For me, being an entrepreneur is amazing. I don’t have to sit at my office all day, and I’m never restricted by someone higher up. I have my freedom, and I can say whatever I want to be done. In fact, being an entrepreneur allows me to do crazy things with my company whenever I want with-in reason of course, buts always fun.
ML: Worst business advice you have ever gotten?
MB: Currently, I haven’t got any advice I disliked; all of it was very helpful in someway or another.
ML: Best business advice you have ever received?
MB: Trust your team; you hired them. Your team is there to complement your weaknesses and help your business grow as much as you are wanting. However, for that to happen, you need to give certain responsibility to your teams members. Trust they will get the task completed in a manner that will benefit the business and the client. TRUST YOUR TEAM YOU PICKED THEM!!!
ML: Who has been the most influential person to your journey as an entrepreneur?
MB: Honestly, I can’t name one person who was the most influential person in my life. It isn’t possible.
Teachers within my entrepreneur major have been a major influence on where I’m going and what I am doing currently one of which has been the most influential is Barbara Millard she is beyond amazing. She has always helped me and spoken to me on everything entrepreneurial. She has shown me the proper ways to do things; from proper preparation of a business plan, to networking and not being shy around other professionals whether there older than myself or younger.
Second, one of my mentors, Jeff Hoffman, influenced me, though he is often busy speaking about entrepreneurship to other schools and countries around the world. When he can find the time, he still manages to help me with advice and information.
Third, my friend passed away in a violent crime, and the tragedy pushed me to do much more. Giving time to organization and non profits. Helping where I can when I can. One thing that is pushing me is to pursue being a serial entrepreneur. I like the challenge of being able to own multiple businesses and what it can bring
ML: You have been involved with the Collegiate Entrepreneurs Organization (CEO) as a student. Why? What have you gained out of that experience?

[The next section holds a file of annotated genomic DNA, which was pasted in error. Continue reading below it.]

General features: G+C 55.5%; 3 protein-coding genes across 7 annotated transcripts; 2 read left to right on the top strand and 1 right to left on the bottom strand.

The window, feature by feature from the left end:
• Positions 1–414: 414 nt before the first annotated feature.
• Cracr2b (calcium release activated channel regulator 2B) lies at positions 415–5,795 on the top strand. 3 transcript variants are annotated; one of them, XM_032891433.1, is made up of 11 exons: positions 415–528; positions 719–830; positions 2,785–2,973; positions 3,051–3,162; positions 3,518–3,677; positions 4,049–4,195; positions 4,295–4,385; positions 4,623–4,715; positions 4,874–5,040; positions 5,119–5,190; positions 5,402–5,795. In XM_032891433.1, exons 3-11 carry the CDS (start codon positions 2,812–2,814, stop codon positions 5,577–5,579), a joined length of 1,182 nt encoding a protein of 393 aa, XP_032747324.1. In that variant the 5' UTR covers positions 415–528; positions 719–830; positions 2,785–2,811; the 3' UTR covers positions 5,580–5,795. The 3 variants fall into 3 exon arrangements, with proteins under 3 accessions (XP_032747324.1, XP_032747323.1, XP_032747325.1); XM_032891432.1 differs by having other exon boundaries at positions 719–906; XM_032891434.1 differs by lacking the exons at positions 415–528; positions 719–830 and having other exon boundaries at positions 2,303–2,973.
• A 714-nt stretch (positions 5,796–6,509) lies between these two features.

MB: I got involved because of a friend name Jenny Franchuk she was the President of CEO on campus one year while i was studying my Marketing and management degree. We had had several classes together and she was always bugging me with CEO ” come join”, “come check it out” all this stuff and I never really did anything abut going and checking it out at all. One day I added the entrepreneurship degree to my studies, I went to check out this CEO group that Jenny spoke so highly of. I found that this group was going to be a great group to be involved with. So, I got involved with the group became an officer in a Spring of 2011 and then President in the Fall of 2011 and stayed President till the end of Spring of 2012 school semester. The things I gained and ideas we would come up with where amazing. Some things i gained out of being with this group is an edge on how to network with others. I love networking now and I blame my faculty advisor and all around great person Barbara Millard. She is always pushing me when I was with the group to get out and network and build those relationships with others. The knowledge I gained outside of the classroom from this program. From going to the national convention in Dallas/Fort Worth and all the break out session we had there.
ML: What is next for you as an entrepreneur?
MB: I am currently in the process of acquiring a music production studio in Kansas. On top of creating a business plan, the investors and I are creating a feasibility plan in order to make sure taking over this company will provide a consistent profit stream, not only for the investors investments, but for my own profit as well. I’m sure there will be more, it is all about ideas and creating a value out of them. I eventually will start to acquire more business, eventually placing them under a private umbrella corporation later down the road.
Thanks to Matt Bradley for the interview and I wish him the best of luck in his current and future ventures.
Michael Luchies is an entrepreneur at heart, avid sports fan, and supporter of entrepreneurship. He has been published on Under30CEO, Yahoo! News, ThinkEntrepreneurship.com, and others. Michael serves as the National Growth and Programs Manager for the Collegiate Entrepreneurs Organization (CEO).
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Category: Startup Advice